Episcopal Senior Communities has shuttered the home care business it operated in its six San Francisco-area continuing care retirement communities and has named Home Care Assistance its preferred provider of home care services.
Home Care Assistance will convert space in ESC communities to branch offices.
“We brought over all the ESC employees, and they are now HCA employees,” Katie Roper, Home Care Assistance vice president of healthcare strategy and partnerships, told McKnight’s Senior Living. A total of about 100 caregivers will work at the communities, she added.
Residents continue to be able to use any home health agency they wish, as long as the choice conforms to ESC guidelines for background checks, certification, insurance, training and similar issues.
“But we will be the provider with whom Episcopal contacts directly for care they pay for,” Roper said.
Financial terms of the deal were not disclosed, but Home Care Assistance CEO Lily Sarafan said that as part of the partnership, her company will provide some financial support for ESC residents in need through the organization’s foundation.
The ESC Foundation raises funds to support life plan community residents who have outlived their financial assets (4% to 5% of residents), community engagement programs and special needs at the organization’s affordable housing communities, said ESC Senior Vice President of Organizational Advancement Mary McMullin.
ESC’ six CCRCs in California are in Pacific Grove, Oakland, Los Gatos, Santa Rosa, Palo Alto and San Francisco. The organization also provides no-cost and low-cost housing and services to seniors in need.
ESC has worked with Home Care Assistance on an ad-hoc basis for years, and the organization’s leaders say they were impressed by the home care company’s efforts during a recent emergency situation.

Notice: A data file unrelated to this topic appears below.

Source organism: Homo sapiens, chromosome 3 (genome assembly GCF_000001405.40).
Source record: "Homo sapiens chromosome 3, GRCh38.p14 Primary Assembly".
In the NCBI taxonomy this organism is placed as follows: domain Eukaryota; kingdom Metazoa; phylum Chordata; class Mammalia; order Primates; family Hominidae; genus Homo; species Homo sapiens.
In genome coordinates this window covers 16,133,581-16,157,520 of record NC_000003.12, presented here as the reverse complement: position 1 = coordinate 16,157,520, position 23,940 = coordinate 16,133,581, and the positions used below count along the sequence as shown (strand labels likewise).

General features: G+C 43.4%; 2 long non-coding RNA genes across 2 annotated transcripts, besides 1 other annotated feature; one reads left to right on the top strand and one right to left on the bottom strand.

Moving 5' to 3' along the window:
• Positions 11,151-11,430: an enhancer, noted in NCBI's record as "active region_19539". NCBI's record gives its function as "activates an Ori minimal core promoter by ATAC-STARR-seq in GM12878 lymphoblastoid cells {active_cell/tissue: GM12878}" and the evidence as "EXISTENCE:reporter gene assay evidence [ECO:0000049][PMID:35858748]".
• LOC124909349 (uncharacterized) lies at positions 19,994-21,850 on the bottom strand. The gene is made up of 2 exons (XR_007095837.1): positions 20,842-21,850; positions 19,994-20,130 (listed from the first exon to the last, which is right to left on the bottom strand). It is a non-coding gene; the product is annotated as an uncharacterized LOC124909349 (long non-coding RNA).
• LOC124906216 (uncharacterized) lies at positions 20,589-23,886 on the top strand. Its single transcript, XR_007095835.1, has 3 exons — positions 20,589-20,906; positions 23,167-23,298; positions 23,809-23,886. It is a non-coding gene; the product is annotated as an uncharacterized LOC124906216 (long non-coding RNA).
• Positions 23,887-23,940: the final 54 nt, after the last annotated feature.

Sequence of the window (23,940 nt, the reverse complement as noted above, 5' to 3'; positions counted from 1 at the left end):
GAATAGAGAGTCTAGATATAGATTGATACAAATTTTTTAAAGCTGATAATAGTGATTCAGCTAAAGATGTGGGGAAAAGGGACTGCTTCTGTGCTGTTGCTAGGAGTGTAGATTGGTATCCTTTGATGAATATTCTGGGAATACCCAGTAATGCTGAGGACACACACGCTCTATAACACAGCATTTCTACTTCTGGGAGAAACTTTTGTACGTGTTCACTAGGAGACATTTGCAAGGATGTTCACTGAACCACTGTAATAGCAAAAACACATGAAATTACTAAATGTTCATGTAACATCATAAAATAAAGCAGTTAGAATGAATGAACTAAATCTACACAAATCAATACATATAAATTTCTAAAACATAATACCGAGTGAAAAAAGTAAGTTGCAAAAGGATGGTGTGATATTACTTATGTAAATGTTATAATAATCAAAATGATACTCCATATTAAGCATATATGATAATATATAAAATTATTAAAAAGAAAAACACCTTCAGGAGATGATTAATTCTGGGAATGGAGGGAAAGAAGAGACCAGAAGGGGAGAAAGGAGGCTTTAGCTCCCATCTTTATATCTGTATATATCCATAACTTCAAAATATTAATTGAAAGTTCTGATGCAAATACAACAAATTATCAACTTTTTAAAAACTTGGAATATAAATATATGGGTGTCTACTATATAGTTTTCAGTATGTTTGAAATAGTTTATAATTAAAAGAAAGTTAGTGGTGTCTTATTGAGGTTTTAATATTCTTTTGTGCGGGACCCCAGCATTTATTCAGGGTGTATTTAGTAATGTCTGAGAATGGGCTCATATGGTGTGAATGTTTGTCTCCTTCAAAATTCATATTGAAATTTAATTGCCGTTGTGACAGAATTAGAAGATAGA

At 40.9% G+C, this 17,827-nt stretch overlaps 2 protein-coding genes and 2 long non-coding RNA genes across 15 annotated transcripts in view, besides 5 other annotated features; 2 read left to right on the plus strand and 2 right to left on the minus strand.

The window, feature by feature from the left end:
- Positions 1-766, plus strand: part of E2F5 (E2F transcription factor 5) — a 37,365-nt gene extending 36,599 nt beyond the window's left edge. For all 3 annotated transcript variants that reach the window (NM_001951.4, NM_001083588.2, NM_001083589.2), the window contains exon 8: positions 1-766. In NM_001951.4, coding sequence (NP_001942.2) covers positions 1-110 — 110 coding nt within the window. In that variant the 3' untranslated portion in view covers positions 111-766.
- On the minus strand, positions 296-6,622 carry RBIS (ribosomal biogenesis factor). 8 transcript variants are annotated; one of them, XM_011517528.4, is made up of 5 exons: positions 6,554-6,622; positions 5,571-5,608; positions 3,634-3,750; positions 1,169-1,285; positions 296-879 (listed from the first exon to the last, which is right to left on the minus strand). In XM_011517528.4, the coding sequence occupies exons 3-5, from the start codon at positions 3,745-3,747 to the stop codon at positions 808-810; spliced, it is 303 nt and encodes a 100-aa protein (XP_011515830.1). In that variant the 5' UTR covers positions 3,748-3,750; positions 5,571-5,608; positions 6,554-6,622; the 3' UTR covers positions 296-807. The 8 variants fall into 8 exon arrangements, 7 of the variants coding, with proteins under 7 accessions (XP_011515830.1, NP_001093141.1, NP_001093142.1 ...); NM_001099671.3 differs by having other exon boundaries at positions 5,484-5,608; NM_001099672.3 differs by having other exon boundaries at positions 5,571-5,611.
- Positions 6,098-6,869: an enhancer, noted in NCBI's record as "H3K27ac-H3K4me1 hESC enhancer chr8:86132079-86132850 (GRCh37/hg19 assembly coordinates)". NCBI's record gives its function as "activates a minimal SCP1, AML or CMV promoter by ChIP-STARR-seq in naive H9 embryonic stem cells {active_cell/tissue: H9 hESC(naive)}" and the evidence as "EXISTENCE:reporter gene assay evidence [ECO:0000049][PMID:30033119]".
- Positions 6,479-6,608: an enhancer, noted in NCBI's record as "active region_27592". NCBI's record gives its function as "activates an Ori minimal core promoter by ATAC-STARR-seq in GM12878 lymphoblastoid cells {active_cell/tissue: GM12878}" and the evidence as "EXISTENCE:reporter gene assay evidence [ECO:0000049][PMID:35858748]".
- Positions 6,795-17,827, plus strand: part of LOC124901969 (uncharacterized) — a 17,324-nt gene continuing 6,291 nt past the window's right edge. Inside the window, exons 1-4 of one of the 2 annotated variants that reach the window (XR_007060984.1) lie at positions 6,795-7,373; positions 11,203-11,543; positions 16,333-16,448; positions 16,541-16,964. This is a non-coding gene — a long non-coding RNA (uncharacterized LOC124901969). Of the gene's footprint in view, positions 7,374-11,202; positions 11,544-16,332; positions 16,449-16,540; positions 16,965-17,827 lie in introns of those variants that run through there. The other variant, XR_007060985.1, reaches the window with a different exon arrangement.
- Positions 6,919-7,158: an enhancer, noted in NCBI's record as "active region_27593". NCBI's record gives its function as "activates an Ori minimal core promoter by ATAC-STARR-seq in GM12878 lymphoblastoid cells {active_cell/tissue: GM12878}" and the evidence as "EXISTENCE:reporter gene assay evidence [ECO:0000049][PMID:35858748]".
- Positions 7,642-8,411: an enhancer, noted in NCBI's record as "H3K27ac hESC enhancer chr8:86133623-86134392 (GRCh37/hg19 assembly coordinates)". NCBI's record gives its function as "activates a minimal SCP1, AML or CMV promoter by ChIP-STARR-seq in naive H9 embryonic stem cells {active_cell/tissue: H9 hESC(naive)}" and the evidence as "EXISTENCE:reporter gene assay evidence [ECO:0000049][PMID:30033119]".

“We really got to see their willingness to go above and beyond in the care and support they provided during the Northern California wildfires last fall,” said ESC Chief Operating Officer Ron Schaefer. “Not only did they provide tremendous caregiving resources to our residents, but they also helped us supply around-the-clock-care to our most vulnerable evacuees.”
ESC’s Spring Lake Village in Santa Rosa was the community most affected by the fires.
“We provided additional staffing in the communities like [St. Paul’s Towers] in Oakland, which took in evacuees, because they needed additional hands,” Roper explained. “We also collected donations of supplies like toiletries, blankets and other things the people needed to be comfortable while they were away from their communities.”
Also, McMullin said, when ESC reopened a skilled nursing floor that had been closed for renovation in its San Francisco community to accommodate evacuees, “Home Care Assistance was able to help us staff 27 nursing beds within hours, which allowed for many Spring Lake Village residents to stay within our family of communities.
“Several independent residents developed support needs during the evacuation and relocation due to the upheaval and trauma of the situation and again, and we relied on Home Care Assistance for support, which they provided,” McMullin continued.